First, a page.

|Subject:||Re: [Axiom-developer] Heidegger, literate programming, and communication|
|Date:||Wed, 21 May 2014 14:16:25 -0700 (PDT)|
The primary focus of a "documentation system" is communication from
the author to the audience.
One of the struggles apparent in discussing issues of communication,
especially with programmers, is Heideggers "present-at-hand" vs
Programmers write programs to instruct a machine to perform some
task. In the ideal, this involves "communication" from the mind of
the programmer to the "execution of the program". If the program works
the first time it is all a seamless entity ("present-at-hand").
When the program fails, by compiler errors, missing libraries, runtime
errors, design errors, inappropriate actions, or any of the other dragons
of programming, the process is not seamless. The details of the process
rise to our awareness ("breaking down"). The burden of failure is likely
to fall on people who use or maintain the program rather than the authors.
If the program survives, these are likely audiences.
Programmers, generalizing from my own case, rarely have a seamless
experience. Programs that work the first time, are correct, efficient,
and all of the other properties, are rather far outside our experience.
The effect of this constant "breaking down" is that we have learned,
rather painfully, to be aware of the machinery of the process at every
step of the way. This focus on the machinery becomes the expected way
of communicating with the machine. Scratch any programmer, interview at
any company, listen to any talk, and you find "machinery".
But communication from the author to the audience is the underlying
theme of literate programming. Knuth's point is about communication,
not about the machinery of communication. The question is, to what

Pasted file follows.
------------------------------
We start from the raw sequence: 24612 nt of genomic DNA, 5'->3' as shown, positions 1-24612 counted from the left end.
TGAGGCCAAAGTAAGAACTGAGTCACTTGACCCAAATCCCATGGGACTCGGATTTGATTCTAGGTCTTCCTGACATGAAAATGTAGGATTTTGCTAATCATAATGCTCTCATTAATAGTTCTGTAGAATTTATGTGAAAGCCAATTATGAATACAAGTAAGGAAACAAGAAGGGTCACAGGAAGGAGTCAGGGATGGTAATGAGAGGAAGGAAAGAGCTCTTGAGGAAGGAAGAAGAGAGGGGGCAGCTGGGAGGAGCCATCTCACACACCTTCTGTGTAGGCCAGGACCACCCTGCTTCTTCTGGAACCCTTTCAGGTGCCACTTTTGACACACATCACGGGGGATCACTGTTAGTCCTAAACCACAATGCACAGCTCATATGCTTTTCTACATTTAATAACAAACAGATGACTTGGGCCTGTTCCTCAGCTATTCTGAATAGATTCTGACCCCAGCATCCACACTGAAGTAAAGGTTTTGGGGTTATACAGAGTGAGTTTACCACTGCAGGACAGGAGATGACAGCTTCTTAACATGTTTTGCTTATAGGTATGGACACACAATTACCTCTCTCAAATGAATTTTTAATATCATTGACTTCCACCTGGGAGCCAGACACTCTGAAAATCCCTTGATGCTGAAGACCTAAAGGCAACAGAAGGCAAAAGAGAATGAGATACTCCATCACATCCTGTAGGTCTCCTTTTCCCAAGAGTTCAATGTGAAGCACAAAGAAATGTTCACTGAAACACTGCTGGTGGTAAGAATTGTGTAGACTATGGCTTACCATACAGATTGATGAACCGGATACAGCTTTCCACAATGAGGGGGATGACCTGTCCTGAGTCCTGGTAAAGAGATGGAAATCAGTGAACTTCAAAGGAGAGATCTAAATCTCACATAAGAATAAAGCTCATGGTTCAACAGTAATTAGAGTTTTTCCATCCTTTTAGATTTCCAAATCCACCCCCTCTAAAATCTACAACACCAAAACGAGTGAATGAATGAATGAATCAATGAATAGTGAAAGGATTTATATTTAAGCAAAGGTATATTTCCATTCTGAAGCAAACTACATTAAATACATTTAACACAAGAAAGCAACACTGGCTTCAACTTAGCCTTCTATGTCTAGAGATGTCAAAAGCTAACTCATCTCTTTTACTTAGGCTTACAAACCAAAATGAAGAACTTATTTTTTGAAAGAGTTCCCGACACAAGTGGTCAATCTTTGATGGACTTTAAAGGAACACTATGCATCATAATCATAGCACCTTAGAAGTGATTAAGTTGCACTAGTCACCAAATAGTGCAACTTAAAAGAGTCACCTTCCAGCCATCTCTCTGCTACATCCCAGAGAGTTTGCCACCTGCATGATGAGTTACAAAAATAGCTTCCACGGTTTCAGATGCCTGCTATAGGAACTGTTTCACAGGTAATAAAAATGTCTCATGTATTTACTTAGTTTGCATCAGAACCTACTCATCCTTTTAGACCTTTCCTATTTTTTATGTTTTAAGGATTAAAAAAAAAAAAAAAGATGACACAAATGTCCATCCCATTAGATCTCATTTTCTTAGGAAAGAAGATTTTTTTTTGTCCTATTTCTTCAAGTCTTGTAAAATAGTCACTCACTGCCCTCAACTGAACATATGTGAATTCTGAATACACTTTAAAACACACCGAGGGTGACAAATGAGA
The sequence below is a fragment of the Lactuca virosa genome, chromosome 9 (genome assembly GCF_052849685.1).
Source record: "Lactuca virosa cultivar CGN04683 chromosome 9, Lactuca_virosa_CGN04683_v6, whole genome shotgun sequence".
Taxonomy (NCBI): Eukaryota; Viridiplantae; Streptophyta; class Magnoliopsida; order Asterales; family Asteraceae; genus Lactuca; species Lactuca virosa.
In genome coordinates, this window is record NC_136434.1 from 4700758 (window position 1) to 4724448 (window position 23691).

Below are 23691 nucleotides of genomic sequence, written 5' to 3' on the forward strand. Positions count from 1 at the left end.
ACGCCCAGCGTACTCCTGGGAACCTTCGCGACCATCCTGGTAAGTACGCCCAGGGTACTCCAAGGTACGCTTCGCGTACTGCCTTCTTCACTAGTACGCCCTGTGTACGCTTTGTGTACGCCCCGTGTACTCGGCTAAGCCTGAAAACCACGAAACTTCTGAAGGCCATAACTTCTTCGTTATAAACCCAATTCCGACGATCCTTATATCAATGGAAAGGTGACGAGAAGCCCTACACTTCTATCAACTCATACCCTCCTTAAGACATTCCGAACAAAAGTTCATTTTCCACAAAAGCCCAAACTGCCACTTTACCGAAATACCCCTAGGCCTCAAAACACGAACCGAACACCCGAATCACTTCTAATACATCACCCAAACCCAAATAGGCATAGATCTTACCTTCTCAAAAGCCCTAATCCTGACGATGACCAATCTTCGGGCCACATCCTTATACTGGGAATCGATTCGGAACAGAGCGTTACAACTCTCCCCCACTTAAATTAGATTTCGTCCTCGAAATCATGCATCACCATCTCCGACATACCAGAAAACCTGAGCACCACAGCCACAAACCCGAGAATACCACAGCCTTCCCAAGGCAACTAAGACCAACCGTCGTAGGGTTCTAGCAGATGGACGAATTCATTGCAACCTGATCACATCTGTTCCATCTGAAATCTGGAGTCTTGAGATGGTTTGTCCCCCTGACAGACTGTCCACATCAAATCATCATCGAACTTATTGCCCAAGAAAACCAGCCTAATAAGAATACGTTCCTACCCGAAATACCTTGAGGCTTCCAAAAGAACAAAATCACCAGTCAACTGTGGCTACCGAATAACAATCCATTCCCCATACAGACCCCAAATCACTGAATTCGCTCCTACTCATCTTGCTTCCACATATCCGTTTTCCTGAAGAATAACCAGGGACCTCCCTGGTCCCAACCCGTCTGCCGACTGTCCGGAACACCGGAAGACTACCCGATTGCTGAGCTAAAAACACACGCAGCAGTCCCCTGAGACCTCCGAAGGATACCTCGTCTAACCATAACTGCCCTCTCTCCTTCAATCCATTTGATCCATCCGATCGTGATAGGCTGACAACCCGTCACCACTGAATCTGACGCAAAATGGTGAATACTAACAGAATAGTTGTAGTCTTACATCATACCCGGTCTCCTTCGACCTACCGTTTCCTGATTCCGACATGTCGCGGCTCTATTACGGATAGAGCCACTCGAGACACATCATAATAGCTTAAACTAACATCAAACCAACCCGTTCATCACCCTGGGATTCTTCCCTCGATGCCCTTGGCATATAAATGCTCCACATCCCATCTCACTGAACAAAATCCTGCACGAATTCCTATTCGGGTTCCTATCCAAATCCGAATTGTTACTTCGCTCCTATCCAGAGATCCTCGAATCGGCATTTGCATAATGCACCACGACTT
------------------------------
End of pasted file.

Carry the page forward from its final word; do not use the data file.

audience, not how.
Discussions seem to get lost in a debate about the machinery rather
than the goal. We focus our debate on docstrings versus markup versus
wiki. We consider literate programming to be "too much machinery".
In these forums there is rarely find any example of "present-at-hand"
issues of communication. That is, given a large program (e.g. Axiom,
Clojure), what is it that we need to communicate, to what audience,
and at what level of detail?
Axiom focuses on "The 30 year horizon" under the assumption that the
computational mathematics will be forever valid and that the audience
will be unable to contact the likely-dead authors.
Pharr and Humphreys' "Physically Base Rendering"  is written as a
literate program, a book that won an Academy Award, using Tex and
C++. The very first thing they mention in the preface is the
"Audience". They communicate to humans and, also, to machines.
What is the audience for Clojure?
Common Lisp has achieved a long-term horizon by raising the language
to a standard. No standard is perfect but it does make it possible to
construct programs which have a stable base for communication. That
base makes it possible to write a book like "Lisp in Small Pieces" 
which communicates ideas in natural language using an embedded program
as a reduction to practice.
So the fundamental point is what to communicate to what audience,
not how to implement it. Different audiences will need different
implementations (e.g. docstrings for REPL users) but we must avoid
losing ourselves in the noise.
Axiom, by choice, has a defined audience. Does Clojure?
 Pharr, Matt; Humphreys, Greg
Physically Based Rendering
 Queinnec, Christian
Lisp in Small Pieces
|[Prev in Thread]||Current Thread||[Next in Thread]|